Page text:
Losing faith: Twists and turns of spirituality lead to plenty of questions

I grew up in the green-floored hallways of a Catholic school where my mother taught K through 5 Spanish, and still teaches today.

We were, as Catholic schools go, relatively liberal. We let girls be altar servers. We didn’t care what everyone believed specifically, as long as they were good people.

While my family prayed before dinner most nights, we weren’t particularly religious. My dad was an atheist, having grown up in a strict Catholic household, and my mom was Catholic, having grown up in Idaho where her Catholic family was the minority among Mormons.

As I’ve gone to a Catholic school for the past 11 years, I’ve taken religion class daily. Most of my teachers have been fervently Catholic and uninspiring, which can prove challenging if you’re trying to think critically about faith.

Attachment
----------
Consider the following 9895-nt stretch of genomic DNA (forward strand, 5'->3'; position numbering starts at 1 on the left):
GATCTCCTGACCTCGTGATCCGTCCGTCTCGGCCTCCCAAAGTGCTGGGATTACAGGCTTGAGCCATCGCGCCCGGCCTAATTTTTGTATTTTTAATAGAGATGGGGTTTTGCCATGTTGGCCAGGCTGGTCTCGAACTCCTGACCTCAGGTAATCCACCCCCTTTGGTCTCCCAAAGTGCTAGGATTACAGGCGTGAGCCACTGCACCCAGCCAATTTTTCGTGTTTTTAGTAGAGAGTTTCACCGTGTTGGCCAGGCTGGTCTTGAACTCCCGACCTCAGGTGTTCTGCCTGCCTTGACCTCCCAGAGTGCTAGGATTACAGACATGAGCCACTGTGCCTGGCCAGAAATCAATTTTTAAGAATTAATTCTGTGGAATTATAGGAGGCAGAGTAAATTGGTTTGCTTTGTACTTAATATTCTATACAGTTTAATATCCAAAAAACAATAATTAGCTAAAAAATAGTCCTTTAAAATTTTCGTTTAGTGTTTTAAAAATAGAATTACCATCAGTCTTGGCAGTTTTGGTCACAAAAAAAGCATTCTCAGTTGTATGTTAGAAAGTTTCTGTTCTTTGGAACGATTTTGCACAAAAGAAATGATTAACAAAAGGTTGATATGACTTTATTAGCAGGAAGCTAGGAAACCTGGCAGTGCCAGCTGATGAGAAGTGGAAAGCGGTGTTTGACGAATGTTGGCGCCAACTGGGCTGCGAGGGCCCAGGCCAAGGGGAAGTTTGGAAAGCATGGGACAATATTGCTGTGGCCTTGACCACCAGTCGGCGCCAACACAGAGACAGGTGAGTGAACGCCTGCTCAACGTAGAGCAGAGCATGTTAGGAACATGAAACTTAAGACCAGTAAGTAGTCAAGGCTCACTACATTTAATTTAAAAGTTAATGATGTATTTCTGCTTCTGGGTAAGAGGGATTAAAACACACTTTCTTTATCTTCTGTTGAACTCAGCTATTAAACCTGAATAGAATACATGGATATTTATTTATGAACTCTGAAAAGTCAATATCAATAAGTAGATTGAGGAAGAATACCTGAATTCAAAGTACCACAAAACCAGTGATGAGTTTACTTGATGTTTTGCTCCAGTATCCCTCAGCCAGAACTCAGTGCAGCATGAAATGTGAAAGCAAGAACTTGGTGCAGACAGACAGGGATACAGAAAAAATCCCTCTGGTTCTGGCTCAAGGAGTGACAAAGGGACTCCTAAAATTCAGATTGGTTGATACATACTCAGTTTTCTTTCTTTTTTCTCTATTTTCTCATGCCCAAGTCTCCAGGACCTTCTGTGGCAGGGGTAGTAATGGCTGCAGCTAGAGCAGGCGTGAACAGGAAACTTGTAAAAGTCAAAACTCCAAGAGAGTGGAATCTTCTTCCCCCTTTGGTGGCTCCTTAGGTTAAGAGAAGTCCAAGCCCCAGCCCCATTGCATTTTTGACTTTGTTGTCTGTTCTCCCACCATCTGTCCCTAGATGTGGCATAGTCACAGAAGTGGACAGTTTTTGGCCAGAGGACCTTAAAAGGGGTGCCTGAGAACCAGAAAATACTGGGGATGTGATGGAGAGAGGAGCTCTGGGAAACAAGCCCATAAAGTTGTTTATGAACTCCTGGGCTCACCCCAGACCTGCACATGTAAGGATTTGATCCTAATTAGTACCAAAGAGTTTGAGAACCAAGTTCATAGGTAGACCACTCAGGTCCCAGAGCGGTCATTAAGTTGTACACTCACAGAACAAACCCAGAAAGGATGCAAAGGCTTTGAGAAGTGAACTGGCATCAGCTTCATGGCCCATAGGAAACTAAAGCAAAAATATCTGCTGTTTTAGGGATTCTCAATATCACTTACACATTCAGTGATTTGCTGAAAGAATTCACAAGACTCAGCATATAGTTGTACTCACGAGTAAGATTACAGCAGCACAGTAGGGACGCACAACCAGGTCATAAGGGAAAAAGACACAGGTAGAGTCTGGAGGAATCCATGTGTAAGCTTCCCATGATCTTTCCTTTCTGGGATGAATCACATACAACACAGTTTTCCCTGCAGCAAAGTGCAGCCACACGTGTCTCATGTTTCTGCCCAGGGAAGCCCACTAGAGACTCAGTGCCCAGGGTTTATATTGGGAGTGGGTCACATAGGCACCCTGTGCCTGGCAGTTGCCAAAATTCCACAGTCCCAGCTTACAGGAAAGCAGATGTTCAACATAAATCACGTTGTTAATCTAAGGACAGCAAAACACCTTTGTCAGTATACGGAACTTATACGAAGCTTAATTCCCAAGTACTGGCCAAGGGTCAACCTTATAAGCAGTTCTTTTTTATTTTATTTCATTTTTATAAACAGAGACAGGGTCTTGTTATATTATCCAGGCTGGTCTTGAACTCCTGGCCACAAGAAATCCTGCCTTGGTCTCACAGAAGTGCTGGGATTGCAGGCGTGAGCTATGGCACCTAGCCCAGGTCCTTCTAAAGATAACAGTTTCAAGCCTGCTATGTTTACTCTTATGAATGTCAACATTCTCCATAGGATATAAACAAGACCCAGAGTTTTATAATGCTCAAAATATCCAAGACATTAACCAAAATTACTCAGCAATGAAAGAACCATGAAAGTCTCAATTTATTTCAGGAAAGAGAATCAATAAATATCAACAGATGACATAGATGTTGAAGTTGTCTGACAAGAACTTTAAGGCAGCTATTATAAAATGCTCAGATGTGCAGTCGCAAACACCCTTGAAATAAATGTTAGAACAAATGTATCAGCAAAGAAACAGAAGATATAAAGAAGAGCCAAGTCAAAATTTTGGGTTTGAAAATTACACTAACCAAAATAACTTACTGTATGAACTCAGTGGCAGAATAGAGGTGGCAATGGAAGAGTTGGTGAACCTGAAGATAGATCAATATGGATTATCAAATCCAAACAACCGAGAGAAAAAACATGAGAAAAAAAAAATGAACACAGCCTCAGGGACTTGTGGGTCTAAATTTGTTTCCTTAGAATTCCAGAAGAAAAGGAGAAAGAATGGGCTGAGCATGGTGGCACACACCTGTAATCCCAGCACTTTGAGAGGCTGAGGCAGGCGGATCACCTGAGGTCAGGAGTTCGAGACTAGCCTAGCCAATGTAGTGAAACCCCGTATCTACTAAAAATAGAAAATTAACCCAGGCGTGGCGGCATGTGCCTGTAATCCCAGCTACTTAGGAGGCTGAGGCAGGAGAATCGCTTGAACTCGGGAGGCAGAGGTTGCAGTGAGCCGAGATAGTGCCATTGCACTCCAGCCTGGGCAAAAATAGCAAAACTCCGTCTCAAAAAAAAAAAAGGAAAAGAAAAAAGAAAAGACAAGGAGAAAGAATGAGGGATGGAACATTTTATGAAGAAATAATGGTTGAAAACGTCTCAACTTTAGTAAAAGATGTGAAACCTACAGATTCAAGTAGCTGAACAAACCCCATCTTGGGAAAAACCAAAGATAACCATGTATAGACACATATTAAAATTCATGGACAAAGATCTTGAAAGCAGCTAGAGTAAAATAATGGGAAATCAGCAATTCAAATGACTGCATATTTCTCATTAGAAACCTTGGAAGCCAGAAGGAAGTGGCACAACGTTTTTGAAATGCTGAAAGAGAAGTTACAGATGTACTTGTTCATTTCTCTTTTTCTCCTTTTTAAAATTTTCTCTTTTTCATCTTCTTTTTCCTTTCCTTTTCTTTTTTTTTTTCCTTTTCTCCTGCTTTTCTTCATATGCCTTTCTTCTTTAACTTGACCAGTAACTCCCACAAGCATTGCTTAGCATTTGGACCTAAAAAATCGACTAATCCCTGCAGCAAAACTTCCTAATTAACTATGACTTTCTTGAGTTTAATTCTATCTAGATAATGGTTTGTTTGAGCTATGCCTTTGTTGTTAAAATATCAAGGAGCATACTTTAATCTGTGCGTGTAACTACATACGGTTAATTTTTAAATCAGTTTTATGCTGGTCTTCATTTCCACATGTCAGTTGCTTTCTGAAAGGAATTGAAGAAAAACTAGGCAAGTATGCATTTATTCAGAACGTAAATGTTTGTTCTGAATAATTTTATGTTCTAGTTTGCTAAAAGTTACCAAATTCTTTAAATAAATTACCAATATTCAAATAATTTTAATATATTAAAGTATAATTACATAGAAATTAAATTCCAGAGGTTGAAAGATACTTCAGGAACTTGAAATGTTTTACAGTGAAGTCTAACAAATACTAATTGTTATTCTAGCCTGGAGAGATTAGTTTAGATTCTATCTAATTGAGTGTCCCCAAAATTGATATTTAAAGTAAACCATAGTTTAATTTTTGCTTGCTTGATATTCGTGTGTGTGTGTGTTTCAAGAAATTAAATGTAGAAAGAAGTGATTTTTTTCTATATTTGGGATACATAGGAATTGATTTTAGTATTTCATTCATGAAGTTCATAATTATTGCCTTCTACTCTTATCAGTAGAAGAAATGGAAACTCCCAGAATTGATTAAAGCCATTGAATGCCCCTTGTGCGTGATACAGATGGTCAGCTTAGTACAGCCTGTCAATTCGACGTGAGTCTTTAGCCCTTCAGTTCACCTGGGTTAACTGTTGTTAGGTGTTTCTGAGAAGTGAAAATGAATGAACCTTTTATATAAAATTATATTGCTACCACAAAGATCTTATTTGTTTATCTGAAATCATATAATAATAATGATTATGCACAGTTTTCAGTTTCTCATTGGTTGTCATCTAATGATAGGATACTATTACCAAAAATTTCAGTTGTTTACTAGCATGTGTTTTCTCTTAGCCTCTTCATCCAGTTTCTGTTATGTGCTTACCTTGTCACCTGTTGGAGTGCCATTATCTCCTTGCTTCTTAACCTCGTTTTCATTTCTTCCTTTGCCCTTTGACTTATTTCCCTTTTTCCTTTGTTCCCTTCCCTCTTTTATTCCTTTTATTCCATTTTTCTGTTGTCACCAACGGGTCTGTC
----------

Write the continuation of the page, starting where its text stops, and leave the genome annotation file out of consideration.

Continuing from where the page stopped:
At least for me, that’s been a pattern with church authority figures. In eighth grade, the class asked my teacher why Catholicism didn’t accept gay people. She told us that the church accepted them as children of God, but that they shouldn’t act on their sinful urges, and we remained unsatisfied. She took it in stride, though. With a hazy smile, she told us that eighth graders often asked questions and explored spirituality.

Freshman year, we had a chaplain who would often loiter around the lunch line and try to strike up conversations with the students. He also prayed publicly against abortion, causing a stir in the liberal, diverse community that is the mixing pot of DeLaSalle. One day in religion class last year, he gave a presentation about becoming a priest and told us he wouldn’t mind if “(we) all became priests and nuns.” Even inside a Catholic school, we weren’t expecting such a pointed comment—or at least, I hadn’t.

Last year was a bright spot, however. I liked my religion teacher, a kind woman who seemed more aware of what teenagers actually wanted to hear when trying to learn about God. I had grown tired of hearing how Jesus saved my soul and how the Bible was basically the best thing ever. She made it seem like it was OK to try to discern what you truly believe. When she shared some of her own personal struggles with faith, it made me feel empowered, too.